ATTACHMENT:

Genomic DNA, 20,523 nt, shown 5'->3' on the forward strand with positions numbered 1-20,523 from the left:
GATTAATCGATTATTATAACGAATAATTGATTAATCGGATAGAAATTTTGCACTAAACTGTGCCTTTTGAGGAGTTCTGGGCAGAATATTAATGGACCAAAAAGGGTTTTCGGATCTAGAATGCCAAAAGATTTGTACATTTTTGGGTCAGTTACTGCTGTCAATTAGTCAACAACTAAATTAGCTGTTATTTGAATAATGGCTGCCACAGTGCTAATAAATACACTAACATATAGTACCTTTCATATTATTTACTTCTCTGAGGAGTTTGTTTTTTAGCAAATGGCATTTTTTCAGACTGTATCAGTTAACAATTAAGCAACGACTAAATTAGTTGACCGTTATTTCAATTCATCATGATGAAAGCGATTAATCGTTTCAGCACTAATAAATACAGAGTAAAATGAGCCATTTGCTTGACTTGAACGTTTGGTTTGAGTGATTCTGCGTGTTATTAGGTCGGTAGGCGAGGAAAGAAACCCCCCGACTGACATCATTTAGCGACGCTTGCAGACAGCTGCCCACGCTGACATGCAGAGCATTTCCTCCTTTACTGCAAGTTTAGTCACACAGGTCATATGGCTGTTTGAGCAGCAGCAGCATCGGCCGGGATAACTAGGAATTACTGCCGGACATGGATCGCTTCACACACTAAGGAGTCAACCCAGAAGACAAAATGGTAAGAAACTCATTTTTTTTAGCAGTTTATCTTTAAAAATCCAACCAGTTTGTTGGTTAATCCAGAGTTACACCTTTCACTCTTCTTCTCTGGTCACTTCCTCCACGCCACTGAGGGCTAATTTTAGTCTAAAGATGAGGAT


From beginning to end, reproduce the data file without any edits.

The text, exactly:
Genomic DNA, 20,523 nt, shown 5'->3' on the forward strand with positions numbered 1-20,523 from the left:
GATTAATCGATTATTATAACGAATAATTGATTAATCGGATAGAAATTTTGCACTAAACTGTGCCTTTTGAGGAGTTCTGGGCAGAATATTAATGGACCAAAAAGGGTTTTCGGATCTAGAATGCCAAAAGATTTGTACATTTTTGGGTCAGTTACTGCTGTCAATTAGTCAACAACTAAATTAGCTGTTATTTGAATAATGGCTGCCACAGTGCTAATAAATACACTAACATATAGTACCTTTCATATTATTTACTTCTCTGAGGAGTTTGTTTTTTAGCAAATGGCATTTTTTCAGACTGTATCAGTTAACAATTAAGCAACGACTAAATTAGTTGACCGTTATTTCAATTCATCATGATGAAAGCGATTAATCGTTTCAGCACTAATAAATACAGAGTAAAATGAGCCATTTGCTTGACTTGAACGTTTGGTTTGAGTGATTCTGCGTGTTATTAGGTCGGTAGGCGAGGAAAGAAACCCCCCGACTGACATCATTTAGCGACGCTTGCAGACAGCTGCCCACGCTGACATGCAGAGCATTTCCTCCTTTACTGCAAGTTTAGTCACACAGGTCATATGGCTGTTTGAGCAGCAGCAGCATCGGCCGGGATAACTAGGAATTACTGCCGGACATGGATCGCTTCACACACTAAGGAGTCAACCCAGAAGACAAAATGGTAAGAAACTCATTTTTTTTAGCAGTTTATCTTTAAAAATCCAACCAGTTTGTTGGTTAATCCAGAGTTACACCTTTCACTCTTCTTCTCTGGTCACTTCCTCCACGCCACTGAGGGCTAATTTTAGTCTAAAGATGAGGAT